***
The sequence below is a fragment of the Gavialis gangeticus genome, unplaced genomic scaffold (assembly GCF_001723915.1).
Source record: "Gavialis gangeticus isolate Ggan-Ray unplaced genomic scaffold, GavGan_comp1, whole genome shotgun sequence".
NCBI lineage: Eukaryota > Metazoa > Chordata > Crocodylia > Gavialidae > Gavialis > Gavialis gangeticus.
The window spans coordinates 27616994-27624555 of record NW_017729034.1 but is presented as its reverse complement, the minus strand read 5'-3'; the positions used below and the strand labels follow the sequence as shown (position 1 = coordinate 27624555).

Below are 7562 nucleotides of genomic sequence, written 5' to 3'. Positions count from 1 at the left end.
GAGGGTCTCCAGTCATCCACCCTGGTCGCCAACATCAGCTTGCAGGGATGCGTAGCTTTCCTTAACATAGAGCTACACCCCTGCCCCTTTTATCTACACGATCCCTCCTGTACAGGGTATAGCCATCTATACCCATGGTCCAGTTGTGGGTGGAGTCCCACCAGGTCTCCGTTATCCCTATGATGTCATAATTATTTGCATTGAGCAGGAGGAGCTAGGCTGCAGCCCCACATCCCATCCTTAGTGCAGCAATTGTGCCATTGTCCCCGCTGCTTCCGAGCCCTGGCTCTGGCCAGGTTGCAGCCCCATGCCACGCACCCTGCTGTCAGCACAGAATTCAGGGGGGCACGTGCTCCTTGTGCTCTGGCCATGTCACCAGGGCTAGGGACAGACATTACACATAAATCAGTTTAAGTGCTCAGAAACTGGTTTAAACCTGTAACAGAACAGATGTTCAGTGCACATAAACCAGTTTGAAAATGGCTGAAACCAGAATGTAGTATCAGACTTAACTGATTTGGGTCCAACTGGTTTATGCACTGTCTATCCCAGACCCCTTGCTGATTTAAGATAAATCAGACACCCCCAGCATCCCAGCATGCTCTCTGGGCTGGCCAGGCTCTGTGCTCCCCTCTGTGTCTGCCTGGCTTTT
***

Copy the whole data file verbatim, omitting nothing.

The sequence below is a fragment of the Gavialis gangeticus genome, unplaced genomic scaffold (assembly GCF_001723915.1).
Source record: "Gavialis gangeticus isolate Ggan-Ray unplaced genomic scaffold, GavGan_comp1, whole genome shotgun sequence".
NCBI lineage: Eukaryota > Metazoa > Chordata > Crocodylia > Gavialidae > Gavialis > Gavialis gangeticus.
The window spans coordinates 27616994-27624555 of record NW_017729034.1 but is presented as its reverse complement, the minus strand read 5'-3'; the positions used below and the strand labels follow the sequence as shown (position 1 = coordinate 27624555).

Below are 7562 nucleotides of genomic sequence, written 5' to 3'. Positions count from 1 at the left end.
GAGGGTCTCCAGTCATCCACCCTGGTCGCCAACATCAGCTTGCAGGGATGCGTAGCTTTCCTTAACATAGAGCTACACCCCTGCCCCTTTTATCTACACGATCCCTCCTGTACAGGGTATAGCCATCTATACCCATGGTCCAGTTGTGGGTGGAGTCCCACCAGGTCTCCGTTATCCCTATGATGTCATAATTATTTGCATTGAGCAGGAGGAGCTAGGCTGCAGCCCCACATCCCATCCTTAGTGCAGCAATTGTGCCATTGTCCCCGCTGCTTCCGAGCCCTGGCTCTGGCCAGGTTGCAGCCCCATGCCACGCACCCTGCTGTCAGCACAGAATTCAGGGGGGCACGTGCTCCTTGTGCTCTGGCCATGTCACCAGGGCTAGGGACAGACATTACACATAAATCAGTTTAAGTGCTCAGAAACTGGTTTAAACCTGTAACAGAACAGATGTTCAGTGCACATAAACCAGTTTGAAAATGGCTGAAACCAGAATGTAGTATCAGACTTAACTGATTTGGGTCCAACTGGTTTATGCACTGTCTATCCCAGACCCCTTGCTGATTTAAGATAAATCAGACACCCCCAGCATCCCAGCATGCTCTCTGGGCTGGCCAGGCTCTGTGCTCCCCTCTGTGTCTGCCTGGCTTTT